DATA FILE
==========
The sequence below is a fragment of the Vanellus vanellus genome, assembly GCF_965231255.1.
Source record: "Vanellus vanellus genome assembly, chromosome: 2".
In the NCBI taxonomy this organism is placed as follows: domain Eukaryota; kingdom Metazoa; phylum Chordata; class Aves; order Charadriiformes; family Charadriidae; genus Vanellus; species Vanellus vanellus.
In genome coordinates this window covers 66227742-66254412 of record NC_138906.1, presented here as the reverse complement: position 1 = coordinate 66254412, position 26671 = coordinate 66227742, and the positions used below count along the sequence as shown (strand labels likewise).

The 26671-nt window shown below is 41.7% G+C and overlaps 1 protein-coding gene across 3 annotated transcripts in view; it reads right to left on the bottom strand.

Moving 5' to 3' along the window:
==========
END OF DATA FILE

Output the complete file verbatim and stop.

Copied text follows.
The sequence below is a fragment of the Vanellus vanellus genome, assembly GCF_965231255.1.
Source record: "Vanellus vanellus genome assembly, chromosome: 2".
In the NCBI taxonomy this organism is placed as follows: domain Eukaryota; kingdom Metazoa; phylum Chordata; class Aves; order Charadriiformes; family Charadriidae; genus Vanellus; species Vanellus vanellus.
In genome coordinates this window covers 66227742-66254412 of record NC_138906.1, presented here as the reverse complement: position 1 = coordinate 66254412, position 26671 = coordinate 66227742, and the positions used below count along the sequence as shown (strand labels likewise).

The 26671-nt window shown below is 41.7% G+C and overlaps 1 protein-coding gene across 3 annotated transcripts in view; it reads right to left on the bottom strand.

Moving 5' to 3' along the window: